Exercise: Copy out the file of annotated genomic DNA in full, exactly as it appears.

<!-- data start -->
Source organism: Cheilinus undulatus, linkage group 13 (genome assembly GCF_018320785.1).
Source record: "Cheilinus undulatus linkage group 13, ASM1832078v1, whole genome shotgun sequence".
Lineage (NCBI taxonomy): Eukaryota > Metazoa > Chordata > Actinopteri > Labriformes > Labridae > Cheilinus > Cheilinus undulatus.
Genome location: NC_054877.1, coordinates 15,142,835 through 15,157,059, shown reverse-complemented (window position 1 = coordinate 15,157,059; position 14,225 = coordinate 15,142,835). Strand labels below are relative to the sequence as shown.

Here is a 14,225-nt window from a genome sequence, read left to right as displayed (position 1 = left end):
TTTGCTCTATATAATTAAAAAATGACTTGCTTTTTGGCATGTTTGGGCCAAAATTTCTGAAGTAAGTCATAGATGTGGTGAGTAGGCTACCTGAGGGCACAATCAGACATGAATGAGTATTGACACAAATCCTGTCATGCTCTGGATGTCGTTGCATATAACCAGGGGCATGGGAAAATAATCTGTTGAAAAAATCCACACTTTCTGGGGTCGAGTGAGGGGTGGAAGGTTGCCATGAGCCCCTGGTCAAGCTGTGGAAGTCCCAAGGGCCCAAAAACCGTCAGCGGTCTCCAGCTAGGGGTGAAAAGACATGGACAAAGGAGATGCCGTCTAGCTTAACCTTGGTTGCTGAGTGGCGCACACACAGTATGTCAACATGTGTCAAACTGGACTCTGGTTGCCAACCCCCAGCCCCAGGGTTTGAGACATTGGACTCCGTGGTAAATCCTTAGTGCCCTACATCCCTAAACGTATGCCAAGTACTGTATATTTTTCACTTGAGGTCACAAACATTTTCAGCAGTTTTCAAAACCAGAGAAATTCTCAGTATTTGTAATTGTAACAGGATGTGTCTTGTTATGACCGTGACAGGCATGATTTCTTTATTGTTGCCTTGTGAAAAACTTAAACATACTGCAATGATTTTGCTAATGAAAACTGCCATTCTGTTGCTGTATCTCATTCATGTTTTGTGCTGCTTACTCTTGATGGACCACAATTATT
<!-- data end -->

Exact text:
Source organism: Cheilinus undulatus, linkage group 13 (genome assembly GCF_018320785.1).
Source record: "Cheilinus undulatus linkage group 13, ASM1832078v1, whole genome shotgun sequence".
Lineage (NCBI taxonomy): Eukaryota > Metazoa > Chordata > Actinopteri > Labriformes > Labridae > Cheilinus > Cheilinus undulatus.
Genome location: NC_054877.1, coordinates 15,142,835 through 15,157,059, shown reverse-complemented (window position 1 = coordinate 15,157,059; position 14,225 = coordinate 15,142,835). Strand labels below are relative to the sequence as shown.

Here is a 14,225-nt window from a genome sequence, read left to right as displayed (position 1 = left end):
TTTGCTCTATATAATTAAAAAATGACTTGCTTTTTGGCATGTTTGGGCCAAAATTTCTGAAGTAAGTCATAGATGTGGTGAGTAGGCTACCTGAGGGCACAATCAGACATGAATGAGTATTGACACAAATCCTGTCATGCTCTGGATGTCGTTGCATATAACCAGGGGCATGGGAAAATAATCTGTTGAAAAAATCCACACTTTCTGGGGTCGAGTGAGGGGTGGAAGGTTGCCATGAGCCCCTGGTCAAGCTGTGGAAGTCCCAAGGGCCCAAAAACCGTCAGCGGTCTCCAGCTAGGGGTGAAAAGACATGGACAAAGGAGATGCCGTCTAGCTTAACCTTGGTTGCTGAGTGGCGCACACACAGTATGTCAACATGTGTCAAACTGGACTCTGGTTGCCAACCCCCAGCCCCAGGGTTTGAGACATTGGACTCCGTGGTAAATCCTTAGTGCCCTACATCCCTAAACGTATGCCAAGTACTGTATATTTTTCACTTGAGGTCACAAACATTTTCAGCAGTTTTCAAAACCAGAGAAATTCTCAGTATTTGTAATTGTAACAGGATGTGTCTTGTTATGACCGTGACAGGCATGATTTCTTTATTGTTGCCTTGTGAAAAACTTAAACATACTGCAATGATTTTGCTAATGAAAACTGCCATTCTGTTGCTGTATCTCATTCATGTTTTGTGCTGCTTACTCTTGATGGACCACAATTATT